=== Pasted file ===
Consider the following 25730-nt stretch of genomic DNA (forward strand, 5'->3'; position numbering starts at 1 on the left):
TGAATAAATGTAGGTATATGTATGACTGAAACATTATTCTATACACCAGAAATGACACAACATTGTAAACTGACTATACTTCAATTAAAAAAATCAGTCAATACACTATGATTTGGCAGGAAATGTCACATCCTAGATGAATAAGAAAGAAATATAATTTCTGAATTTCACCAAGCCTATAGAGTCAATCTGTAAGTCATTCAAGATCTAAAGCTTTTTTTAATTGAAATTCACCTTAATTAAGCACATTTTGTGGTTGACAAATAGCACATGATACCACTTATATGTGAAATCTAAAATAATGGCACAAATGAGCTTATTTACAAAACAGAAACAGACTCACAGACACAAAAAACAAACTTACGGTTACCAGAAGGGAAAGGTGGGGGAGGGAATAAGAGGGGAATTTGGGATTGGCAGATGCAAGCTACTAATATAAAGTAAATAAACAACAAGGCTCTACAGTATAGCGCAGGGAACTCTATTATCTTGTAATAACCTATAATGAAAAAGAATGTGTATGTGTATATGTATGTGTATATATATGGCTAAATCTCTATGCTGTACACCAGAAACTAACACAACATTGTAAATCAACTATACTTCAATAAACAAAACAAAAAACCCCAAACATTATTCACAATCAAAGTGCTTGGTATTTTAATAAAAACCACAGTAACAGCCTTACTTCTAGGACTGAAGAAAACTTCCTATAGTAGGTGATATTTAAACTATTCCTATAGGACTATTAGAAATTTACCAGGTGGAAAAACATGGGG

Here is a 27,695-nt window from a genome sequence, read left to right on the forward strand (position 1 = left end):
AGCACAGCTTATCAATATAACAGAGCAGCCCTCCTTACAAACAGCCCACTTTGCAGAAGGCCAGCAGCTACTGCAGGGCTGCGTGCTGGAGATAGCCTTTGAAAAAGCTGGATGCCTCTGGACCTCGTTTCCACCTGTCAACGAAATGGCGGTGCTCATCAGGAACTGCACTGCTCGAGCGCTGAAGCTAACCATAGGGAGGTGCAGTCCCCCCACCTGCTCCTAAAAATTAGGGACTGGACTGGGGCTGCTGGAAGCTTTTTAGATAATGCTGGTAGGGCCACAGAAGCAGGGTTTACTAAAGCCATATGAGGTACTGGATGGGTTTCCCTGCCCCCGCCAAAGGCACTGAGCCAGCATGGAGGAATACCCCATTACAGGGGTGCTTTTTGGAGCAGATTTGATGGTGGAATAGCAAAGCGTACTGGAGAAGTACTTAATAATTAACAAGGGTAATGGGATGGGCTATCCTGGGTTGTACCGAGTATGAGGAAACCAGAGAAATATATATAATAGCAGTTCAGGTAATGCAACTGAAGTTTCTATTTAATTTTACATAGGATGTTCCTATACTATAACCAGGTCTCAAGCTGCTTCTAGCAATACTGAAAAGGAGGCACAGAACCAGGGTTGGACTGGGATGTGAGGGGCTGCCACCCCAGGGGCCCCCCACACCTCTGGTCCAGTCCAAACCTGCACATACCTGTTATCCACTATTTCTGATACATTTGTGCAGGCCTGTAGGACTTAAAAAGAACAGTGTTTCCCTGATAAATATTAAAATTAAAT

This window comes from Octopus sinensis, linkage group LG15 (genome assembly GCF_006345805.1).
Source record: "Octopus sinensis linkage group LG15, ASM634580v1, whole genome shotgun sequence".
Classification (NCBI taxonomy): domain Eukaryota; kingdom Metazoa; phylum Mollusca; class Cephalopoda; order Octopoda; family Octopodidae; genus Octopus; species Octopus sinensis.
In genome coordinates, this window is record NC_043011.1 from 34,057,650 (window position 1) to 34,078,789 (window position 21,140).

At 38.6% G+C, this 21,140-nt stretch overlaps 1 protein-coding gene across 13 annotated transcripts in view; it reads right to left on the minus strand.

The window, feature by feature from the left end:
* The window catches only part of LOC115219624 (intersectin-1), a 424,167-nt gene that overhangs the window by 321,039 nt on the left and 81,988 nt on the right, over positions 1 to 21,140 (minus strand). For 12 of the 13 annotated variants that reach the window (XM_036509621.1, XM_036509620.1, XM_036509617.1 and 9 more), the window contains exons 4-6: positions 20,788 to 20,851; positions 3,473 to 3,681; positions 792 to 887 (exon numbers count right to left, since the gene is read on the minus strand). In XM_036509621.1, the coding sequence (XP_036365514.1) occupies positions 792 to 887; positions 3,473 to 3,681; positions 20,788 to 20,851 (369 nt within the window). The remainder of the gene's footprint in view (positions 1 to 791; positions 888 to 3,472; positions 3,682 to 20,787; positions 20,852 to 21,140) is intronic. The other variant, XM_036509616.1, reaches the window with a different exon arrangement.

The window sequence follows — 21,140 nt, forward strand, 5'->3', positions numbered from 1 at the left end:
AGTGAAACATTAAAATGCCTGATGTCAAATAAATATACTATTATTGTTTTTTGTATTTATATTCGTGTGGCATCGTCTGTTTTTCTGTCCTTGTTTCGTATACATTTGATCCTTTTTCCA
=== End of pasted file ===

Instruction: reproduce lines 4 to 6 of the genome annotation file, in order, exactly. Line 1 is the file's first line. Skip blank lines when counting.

AGCACAGCTTATCAATATAACAGAGCAGCCCTCCTTACAAACAGCCCACTTTGCAGAAGGCCAGCAGCTACTGCAGGGCTGCGTGCTGGAGATAGCCTTTGAAAAAGCTGGATGCCTCTGGACCTCGTTTCCACCTGTCAACGAAATGGCGGTGCTCATCAGGAACTGCACTGCTCGAGCGCTGAAGCTAACCATAGGGAGGTGCAGTCCCCCCACCTGCTCCTAAAAATTAGGGACTGGACTGGGGCTGCTGGAAGCTTTTTAGATAATGCTGGTAGGGCCACAGAAGCAGGGTTTACTAAAGCCATATGAGGTACTGGATGGGTTTCCCTGCCCCCGCCAAAGGCACTGAGCCAGCATGGAGGAATACCCCATTACAGGGGTGCTTTTTGGAGCAGATTTGATGGTGGAATAGCAAAGCGTACTGGAGAAGTACTTAATAATTAACAAGGGTAATGGGATGGGCTATCCTGGGTTGTACCGAGTATGAGGAAACCAGAGAAATATATATAATAGCAGTTCAGGTAATGCAACTGAAGTTTCTATTTAATTTTACATAGGATGTTCCTATACTATAACCAGGTCTCAAGCTGCTTCTAGCAATACTGAAAAGGAGGCACAGAACCAGGGTTGGACTGGGATGTGAGGGGCTGCCACCCCAGGGGCCCCCCACACCTCTGGTCCAGTCCAAACCTGCACATACCTGTTATCCACTATTTCTGATACATTTGTGCAGGCCTGTAGGACTTAAAAAGAACAGTGTTTCCCTGATAAATATTAAAATTAAAT

This window comes from Octopus sinensis, linkage group LG15 (genome assembly GCF_006345805.1).
Source record: "Octopus sinensis linkage group LG15, ASM634580v1, whole genome shotgun sequence".